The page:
Tinschert S, Braun HS. Craniometaphyseal dysplasia in six generations of a German kindred. Am J Med Genet. 1998;77:175-81.
FROM THE INTERNET
McKusick VA, ed. Online Mendelian Inheritance In Man (OMIM). The Johns Hopkins University. Craniometaphyseal Dysplasia, Autosomal Dominant; CMDD. Entry Number; 123000: Last Edit Date; 7/2/2001.
McKusick VA, ed. Online Mendelian Inheritance In Man (OMIM). The Johns Hopkins University. Craniometaphyseal Dysplasia, Autosomal Recessive; CMDR. Entry Number; 218400: Last Edit Date; 3/18/2004.
Skeletal Dysplasias. Orthoteers. Updated on: 27 January 2001. 5pp.
The Osteopetroses (Marble Bones). The Merck Manual. 2004.
Craniometaphyseal dysplasia. Encyclopedia of Medical Imaging III:1. Amersham Health. nd. 1p.
The information in NORD’s Rare Disease Database is for educational purposes only and is not intended to replace the advice of a physician or other qualified medical professional.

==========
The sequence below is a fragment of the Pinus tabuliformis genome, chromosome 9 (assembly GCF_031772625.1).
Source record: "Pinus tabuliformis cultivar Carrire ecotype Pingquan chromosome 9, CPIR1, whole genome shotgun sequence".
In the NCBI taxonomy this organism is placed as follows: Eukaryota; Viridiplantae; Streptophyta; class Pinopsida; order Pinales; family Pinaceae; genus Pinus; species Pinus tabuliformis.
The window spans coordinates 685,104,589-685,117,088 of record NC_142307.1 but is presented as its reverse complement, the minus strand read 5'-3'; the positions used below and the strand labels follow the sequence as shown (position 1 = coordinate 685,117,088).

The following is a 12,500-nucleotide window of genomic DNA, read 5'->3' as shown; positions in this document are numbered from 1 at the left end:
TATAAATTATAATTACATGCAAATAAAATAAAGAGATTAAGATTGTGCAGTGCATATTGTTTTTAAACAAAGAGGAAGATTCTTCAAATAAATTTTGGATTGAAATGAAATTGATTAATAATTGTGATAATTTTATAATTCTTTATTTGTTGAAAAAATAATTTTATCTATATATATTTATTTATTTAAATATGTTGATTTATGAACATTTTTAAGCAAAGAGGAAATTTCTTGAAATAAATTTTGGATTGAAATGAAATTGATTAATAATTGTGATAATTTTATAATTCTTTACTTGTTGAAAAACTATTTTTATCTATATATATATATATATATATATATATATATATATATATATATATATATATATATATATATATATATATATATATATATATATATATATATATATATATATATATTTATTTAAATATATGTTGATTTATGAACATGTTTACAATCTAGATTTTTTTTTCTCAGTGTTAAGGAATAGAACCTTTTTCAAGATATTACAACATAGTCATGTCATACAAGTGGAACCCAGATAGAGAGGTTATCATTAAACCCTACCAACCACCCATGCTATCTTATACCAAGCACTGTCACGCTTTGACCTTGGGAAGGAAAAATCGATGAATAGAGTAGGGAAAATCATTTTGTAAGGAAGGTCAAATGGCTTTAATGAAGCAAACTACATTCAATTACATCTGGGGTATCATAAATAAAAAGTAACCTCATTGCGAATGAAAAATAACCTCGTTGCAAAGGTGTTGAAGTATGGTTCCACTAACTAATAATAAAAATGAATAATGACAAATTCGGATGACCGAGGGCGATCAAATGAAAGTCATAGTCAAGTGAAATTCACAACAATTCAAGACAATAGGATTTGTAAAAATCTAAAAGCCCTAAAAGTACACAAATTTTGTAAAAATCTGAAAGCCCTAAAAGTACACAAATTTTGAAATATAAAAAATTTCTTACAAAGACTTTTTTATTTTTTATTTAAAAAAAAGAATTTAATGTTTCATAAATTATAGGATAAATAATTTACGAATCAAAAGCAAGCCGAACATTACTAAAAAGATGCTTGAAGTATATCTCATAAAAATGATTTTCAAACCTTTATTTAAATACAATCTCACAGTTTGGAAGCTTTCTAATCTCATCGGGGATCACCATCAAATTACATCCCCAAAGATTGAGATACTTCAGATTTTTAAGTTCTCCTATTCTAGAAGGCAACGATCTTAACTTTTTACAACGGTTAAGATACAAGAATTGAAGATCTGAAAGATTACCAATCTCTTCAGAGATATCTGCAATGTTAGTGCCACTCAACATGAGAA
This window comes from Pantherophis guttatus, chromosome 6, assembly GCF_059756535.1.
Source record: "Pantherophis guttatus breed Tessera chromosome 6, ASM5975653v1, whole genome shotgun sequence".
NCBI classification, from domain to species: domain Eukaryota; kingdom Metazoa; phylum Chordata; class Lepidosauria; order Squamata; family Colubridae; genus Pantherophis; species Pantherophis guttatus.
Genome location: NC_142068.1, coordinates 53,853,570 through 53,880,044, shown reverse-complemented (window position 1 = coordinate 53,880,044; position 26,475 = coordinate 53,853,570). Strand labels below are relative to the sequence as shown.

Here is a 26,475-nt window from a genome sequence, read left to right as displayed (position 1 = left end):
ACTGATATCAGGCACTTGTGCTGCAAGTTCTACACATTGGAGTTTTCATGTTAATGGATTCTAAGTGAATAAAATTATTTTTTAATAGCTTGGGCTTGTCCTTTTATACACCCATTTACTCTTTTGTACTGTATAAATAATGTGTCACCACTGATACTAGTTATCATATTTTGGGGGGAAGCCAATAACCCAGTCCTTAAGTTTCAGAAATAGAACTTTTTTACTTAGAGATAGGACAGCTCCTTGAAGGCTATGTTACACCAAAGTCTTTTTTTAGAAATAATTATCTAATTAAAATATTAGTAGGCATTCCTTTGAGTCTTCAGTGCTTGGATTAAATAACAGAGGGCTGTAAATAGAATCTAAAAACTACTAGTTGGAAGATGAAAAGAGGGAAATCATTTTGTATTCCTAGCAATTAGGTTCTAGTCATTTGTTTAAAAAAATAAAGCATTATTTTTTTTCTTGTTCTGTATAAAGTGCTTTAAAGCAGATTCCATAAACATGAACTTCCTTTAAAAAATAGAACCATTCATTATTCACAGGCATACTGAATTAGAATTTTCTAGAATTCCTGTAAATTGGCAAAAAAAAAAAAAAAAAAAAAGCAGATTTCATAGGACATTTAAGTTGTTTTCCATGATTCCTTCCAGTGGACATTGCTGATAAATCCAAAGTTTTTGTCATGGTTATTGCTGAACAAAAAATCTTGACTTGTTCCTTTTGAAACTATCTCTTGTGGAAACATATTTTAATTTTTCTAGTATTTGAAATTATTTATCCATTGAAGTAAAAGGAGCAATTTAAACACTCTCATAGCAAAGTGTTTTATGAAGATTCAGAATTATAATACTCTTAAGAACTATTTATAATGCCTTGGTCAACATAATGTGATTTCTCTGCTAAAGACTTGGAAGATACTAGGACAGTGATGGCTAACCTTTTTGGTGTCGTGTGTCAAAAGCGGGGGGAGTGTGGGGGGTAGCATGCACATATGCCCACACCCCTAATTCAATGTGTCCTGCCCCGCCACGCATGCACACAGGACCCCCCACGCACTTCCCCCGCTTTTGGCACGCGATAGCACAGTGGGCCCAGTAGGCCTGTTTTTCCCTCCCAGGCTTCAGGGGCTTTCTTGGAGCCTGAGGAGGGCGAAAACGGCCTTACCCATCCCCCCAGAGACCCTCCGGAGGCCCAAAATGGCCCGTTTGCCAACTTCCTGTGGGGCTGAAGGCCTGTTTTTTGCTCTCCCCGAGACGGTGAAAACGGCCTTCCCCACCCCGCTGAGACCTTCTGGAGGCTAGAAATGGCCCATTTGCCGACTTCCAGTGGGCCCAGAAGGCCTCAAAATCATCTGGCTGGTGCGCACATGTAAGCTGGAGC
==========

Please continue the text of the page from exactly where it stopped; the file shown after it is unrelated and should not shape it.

The content of the website and databases of the National Organization for Rare Disorders (NORD) is copyrighted and may not be reproduced, copied, downloaded or disseminated, in any way, for any commercial or public purpose, without prior written authorization and approval from NORD. Individuals may print one hard copy of an individual disease for personal use, provided that content is unmodified and includes NORD’s copyright.
National Organization for Rare Disorders (NORD)
55 Kenosia Ave., Danbury CT 06810 • (203)744-0100